Heading to Gyirong Port from Mount Kailash in Ngari Prefecture is a journey in the other direction, heading southeast from the sacred mountain. The route starts just to the south of the holy mountain, at Darchen, from where you will take the dirt road to meet up with the G219 National Road. This is the faster and shorter of the two possible routes, covering only 670 kilometers, whereas the scenic route, which takes you past the many lakes of the Ngari Prefecture, including Ngangla Ringco and Taro Co, is around 200 kilometers further.
The road heads southeast, past the famous Lake Manasarovar, through Zhongba, to Saga, where the G219 intersects with the S217. The route then crosses the Yarlung Zangbo River on a small dirt road, that heads south to Gyirong Town. From there, it is a short ride of around 70 kilometers to the border at Gyirong Port, where you can cross the Resuo Bridge to Nepal.
Kathmandu to Gyirong Port – Travel from Nepal to Tibet
Traveling from Kathmandu to Gyirong Port is a journey that normally takes around six hours, and which is often done by public bus, although we can arrange your transfer to the border by car if you prefer. Whichever method you prefer, you will be taking the same route, which starts in the Nepali capital, and heads north and northwest, first stopping at Bidur, the last large town on the road to the border. The road conditions in Nepal are often poor in many outlying places outside Kathmandu and the major towns and cities, with dirt or gravel roads being the norm in remote areas.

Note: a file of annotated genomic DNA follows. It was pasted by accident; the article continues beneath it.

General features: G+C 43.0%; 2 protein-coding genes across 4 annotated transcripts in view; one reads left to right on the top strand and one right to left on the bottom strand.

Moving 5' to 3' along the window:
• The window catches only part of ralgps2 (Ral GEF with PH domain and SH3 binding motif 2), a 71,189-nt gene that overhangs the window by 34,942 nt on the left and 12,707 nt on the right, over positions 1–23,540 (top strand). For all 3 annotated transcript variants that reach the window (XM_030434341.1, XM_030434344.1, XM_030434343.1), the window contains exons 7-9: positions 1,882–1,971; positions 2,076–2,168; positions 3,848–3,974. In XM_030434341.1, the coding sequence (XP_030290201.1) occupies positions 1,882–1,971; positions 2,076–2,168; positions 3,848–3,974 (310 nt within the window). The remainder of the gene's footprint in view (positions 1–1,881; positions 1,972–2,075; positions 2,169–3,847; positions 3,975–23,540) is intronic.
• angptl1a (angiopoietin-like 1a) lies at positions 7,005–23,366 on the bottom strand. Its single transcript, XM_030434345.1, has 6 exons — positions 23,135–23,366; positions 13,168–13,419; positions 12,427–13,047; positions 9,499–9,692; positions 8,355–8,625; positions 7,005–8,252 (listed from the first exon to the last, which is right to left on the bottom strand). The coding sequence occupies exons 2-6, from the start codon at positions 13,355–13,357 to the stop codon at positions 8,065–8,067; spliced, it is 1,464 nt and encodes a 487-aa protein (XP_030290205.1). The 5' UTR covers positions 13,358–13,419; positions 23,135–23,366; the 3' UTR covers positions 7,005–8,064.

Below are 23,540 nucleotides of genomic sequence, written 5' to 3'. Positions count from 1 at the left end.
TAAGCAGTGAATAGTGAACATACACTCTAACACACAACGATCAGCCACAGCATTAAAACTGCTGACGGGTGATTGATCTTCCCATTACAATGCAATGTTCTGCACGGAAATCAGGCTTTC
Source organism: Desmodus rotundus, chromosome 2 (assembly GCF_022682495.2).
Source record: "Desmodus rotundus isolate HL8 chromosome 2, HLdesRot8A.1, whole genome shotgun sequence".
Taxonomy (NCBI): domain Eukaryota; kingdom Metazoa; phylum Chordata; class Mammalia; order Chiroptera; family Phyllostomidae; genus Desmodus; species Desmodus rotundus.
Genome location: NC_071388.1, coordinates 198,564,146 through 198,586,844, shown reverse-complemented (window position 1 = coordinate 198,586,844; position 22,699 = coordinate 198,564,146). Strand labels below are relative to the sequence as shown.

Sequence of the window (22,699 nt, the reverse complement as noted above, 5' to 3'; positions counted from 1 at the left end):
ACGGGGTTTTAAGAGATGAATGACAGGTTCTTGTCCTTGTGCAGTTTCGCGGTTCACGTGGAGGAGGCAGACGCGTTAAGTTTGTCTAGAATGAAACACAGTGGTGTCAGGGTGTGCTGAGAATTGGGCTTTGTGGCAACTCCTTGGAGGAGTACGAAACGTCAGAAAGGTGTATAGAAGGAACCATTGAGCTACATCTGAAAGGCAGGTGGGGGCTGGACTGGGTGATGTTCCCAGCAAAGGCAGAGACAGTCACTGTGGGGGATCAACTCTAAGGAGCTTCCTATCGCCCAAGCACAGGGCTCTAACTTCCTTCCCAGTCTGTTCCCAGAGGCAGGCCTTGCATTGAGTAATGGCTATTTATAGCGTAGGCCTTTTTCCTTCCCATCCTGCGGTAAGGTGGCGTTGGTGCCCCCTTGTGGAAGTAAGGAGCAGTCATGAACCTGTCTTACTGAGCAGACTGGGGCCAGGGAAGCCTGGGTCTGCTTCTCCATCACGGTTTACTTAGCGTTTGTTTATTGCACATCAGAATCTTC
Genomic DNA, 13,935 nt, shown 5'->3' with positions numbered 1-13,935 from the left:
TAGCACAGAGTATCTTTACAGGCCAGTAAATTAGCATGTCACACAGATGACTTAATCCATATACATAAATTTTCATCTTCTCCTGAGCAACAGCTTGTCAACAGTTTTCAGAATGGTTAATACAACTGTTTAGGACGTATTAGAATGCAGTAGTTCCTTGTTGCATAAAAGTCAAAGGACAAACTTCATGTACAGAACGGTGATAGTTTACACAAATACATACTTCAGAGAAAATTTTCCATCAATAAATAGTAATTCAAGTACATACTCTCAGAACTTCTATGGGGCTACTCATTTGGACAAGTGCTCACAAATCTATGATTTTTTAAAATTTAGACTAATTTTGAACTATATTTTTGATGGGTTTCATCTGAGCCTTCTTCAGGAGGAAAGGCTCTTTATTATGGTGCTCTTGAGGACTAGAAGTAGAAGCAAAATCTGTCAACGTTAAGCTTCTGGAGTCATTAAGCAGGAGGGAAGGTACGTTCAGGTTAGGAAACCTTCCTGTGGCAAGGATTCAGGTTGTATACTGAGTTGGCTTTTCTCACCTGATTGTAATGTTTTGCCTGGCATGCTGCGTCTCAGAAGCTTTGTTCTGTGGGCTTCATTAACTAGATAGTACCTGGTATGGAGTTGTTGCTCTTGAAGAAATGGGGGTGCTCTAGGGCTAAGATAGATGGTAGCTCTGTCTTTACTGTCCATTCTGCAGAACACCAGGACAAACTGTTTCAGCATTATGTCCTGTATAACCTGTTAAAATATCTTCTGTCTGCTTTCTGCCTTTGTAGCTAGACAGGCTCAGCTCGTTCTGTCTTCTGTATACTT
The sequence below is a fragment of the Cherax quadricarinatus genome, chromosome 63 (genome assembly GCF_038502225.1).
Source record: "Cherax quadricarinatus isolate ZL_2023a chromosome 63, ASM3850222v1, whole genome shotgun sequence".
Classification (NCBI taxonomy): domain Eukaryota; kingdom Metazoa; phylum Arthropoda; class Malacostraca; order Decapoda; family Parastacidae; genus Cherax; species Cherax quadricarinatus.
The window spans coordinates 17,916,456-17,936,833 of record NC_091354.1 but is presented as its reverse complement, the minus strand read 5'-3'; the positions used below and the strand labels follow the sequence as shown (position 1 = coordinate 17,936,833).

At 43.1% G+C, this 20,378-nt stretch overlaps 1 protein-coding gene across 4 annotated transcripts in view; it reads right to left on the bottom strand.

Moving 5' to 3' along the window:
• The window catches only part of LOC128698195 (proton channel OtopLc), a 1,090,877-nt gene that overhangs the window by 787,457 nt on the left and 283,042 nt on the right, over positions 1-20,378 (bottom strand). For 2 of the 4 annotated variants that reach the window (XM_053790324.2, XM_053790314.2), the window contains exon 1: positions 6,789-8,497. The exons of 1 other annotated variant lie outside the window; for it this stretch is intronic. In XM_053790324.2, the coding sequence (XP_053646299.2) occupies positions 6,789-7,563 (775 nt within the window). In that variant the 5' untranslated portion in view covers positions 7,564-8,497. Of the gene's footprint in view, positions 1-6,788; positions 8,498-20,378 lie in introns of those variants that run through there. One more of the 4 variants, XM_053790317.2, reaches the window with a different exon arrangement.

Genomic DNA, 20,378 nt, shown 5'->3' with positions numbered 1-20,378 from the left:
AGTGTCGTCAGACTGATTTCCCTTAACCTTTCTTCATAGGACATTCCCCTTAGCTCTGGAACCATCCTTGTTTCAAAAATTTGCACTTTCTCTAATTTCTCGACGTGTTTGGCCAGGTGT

From Bidur, the small road heads north, skirting the edges of the Langtang National Park, and sometimes even entering the park area, which is mostly forested covering the foothills of the Himalayas in that region. For private vehicles, there is often a charge for entering the park, and since there is no other road to the border crossing, you will need to pay this entrance fee. For bus passengers, there is no fee, as the bus will not stop at the park area.
Heading up into the mountains, the road is narrow in places, and often only wide enough for one vehicle, which can cause a little congestion when vehicles meet in opposite directions. While the route is only around 160 kilometers long, it can take around six hours to make the trip, allowing for stops for food and drinks, as well as for allowing other vehicles to pass at wider points.
The road follows the Trishuli River that flows down from the mountains at the border, finally reaching Rasuwagadhi Fort, at the Trishuli River Gorge crossing. Once across the Resuo Bridge, which you will have to walk over, you will be taken into the immigration office at Gyirong Port for checking your documents, before being allowed to exit the building to meet your guide and driver.
Most Frequently Asked Questions on Gyirong Port
The road conditions vary, depending on which side of the border you are on, and how far from the border. Although it is known as the Pasang Lhamu Highway, the road from Bidur to Rasuwagadhi Fort is mostly dirt or gravel road, with a few small sections of asphalt in places where the road has been repaired.